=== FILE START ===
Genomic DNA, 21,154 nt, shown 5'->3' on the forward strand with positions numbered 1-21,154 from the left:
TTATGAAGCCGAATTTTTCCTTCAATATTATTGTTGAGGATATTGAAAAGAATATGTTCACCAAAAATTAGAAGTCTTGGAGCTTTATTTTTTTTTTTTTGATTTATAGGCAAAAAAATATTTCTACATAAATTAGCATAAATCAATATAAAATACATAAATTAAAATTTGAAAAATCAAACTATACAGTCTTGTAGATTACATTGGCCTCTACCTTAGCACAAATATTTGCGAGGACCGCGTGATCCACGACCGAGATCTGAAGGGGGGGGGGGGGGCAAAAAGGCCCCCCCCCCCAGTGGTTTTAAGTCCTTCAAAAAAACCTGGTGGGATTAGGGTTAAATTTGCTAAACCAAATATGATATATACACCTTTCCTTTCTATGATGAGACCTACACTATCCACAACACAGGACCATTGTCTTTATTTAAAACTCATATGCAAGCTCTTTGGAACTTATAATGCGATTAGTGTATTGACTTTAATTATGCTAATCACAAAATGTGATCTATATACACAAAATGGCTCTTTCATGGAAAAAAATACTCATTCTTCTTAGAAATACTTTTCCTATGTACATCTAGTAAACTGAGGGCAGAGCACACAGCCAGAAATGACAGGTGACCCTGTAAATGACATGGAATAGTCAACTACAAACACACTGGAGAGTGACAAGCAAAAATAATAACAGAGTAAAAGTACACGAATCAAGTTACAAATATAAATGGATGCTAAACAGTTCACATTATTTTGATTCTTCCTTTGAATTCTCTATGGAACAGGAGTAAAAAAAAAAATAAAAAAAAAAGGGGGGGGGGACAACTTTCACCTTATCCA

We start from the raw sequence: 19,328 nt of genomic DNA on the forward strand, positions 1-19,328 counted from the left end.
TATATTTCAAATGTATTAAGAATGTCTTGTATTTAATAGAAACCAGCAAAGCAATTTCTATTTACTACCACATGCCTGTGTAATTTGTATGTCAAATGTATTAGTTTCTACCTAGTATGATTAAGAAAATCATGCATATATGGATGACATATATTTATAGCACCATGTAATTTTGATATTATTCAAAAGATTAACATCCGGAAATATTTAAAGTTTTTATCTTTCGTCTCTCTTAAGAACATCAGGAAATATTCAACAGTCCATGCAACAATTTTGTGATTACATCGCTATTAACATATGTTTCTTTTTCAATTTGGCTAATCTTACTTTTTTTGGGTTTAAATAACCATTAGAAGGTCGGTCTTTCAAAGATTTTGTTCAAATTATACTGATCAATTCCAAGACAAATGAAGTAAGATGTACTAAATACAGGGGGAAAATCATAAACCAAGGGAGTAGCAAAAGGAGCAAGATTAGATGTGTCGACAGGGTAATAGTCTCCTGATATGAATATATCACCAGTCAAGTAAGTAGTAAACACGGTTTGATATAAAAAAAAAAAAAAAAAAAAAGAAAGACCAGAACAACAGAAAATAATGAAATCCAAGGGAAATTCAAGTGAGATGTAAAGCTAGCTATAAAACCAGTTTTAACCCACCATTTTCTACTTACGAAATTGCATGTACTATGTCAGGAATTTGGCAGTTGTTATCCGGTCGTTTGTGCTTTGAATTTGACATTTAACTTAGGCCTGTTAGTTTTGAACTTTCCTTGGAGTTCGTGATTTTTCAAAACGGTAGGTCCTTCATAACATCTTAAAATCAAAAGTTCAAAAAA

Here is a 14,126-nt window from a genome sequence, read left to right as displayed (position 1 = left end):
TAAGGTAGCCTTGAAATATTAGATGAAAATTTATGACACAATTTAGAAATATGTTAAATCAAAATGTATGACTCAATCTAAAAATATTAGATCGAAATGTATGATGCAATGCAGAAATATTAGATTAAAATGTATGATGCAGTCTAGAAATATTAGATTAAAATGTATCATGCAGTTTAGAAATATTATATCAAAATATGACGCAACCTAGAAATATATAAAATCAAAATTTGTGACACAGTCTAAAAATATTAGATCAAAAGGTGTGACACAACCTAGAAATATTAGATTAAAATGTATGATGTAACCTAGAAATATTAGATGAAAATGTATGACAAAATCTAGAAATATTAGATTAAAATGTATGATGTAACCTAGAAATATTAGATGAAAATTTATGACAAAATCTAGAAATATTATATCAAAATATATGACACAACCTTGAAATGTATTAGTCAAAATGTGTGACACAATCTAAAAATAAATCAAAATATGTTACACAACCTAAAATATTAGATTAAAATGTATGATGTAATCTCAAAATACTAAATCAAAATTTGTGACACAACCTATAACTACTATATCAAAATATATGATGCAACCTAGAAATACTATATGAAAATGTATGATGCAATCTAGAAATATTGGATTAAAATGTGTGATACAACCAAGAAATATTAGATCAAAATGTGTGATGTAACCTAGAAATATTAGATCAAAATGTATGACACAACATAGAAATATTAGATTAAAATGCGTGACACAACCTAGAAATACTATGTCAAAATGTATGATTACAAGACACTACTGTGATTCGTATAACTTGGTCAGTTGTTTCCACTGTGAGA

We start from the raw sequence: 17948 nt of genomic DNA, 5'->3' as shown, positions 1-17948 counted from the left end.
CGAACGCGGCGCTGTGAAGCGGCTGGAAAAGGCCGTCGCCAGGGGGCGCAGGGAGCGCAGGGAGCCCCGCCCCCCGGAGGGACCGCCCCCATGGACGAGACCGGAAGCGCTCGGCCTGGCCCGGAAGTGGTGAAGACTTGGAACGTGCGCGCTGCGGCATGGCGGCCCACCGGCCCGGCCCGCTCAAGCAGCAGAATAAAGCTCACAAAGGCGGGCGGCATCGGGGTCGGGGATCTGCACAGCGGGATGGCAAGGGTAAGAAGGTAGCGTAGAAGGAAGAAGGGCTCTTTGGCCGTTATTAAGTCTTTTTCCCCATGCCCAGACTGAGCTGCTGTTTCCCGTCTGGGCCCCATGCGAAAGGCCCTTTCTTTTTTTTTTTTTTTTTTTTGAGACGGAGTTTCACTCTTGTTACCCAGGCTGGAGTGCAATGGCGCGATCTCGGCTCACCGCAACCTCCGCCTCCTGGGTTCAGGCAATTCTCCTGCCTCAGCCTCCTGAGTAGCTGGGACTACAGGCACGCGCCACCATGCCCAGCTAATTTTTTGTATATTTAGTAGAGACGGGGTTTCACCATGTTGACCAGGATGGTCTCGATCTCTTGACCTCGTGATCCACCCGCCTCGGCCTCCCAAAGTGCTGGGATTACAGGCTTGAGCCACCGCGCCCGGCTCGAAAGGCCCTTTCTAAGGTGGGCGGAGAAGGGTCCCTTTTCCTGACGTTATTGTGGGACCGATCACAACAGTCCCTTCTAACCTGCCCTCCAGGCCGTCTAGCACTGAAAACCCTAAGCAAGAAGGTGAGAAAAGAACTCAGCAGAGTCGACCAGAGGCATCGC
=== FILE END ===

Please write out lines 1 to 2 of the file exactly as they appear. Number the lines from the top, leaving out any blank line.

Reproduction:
Genomic DNA, 21,154 nt, shown 5'->3' on the forward strand with positions numbered 1-21,154 from the left:
TTATGAAGCCGAATTTTTCCTTCAATATTATTGTTGAGGATATTGAAAAGAATATGTTCACCAAAAATTAGAAGTCTTGGAGCTTTATTTTTTTTTTTTTGATTTATAGGCAAAAAAATATTTCTACATAAATTAGCATAAATCAATATAAAATACATAAATTAAAATTTGAAAAATCAAACTATACAGTCTTGTAGATTACATTGGCCTCTACCTTAGCACAAATATTTGCGAGGACCGCGTGATCCACGACCGAGATCTGAAGGGGGGGGGGGGGGCAAAAAGGCCCCCCCCCCCAGTGGTTTTAAGTCCTTCAAAAAAACCTGGTGGGATTAGGGTTAAATTTGCTAAACCAAATATGATATATACACCTTTCCTTTCTATGATGAGACCTACACTATCCACAACACAGGACCATTGTCTTTATTTAAAACTCATATGCAAGCTCTTTGGAACTTATAATGCGATTAGTGTATTGACTTTAATTATGCTAATCACAAAATGTGATCTATATACACAAAATGGCTCTTTCATGGAAAAAAATACTCATTCTTCTTAGAAATACTTTTCCTATGTACATCTAGTAAACTGAGGGCAGAGCACACAGCCAGAAATGACAGGTGACCCTGTAAATGACATGGAATAGTCAACTACAAACACACTGGAGAGTGACAAGCAAAAATAATAACAGAGTAAAAGTACACGAATCAAGTTACAAATATAAATGGATGCTAAACAGTTCACATTATTTTGATTCTTCCTTTGAATTCTCTATGGAACAGGAGTAAAAAAAAAAATAAAAAAAAAAGGGGGGGGGGACAACTTTCACCTTATCCA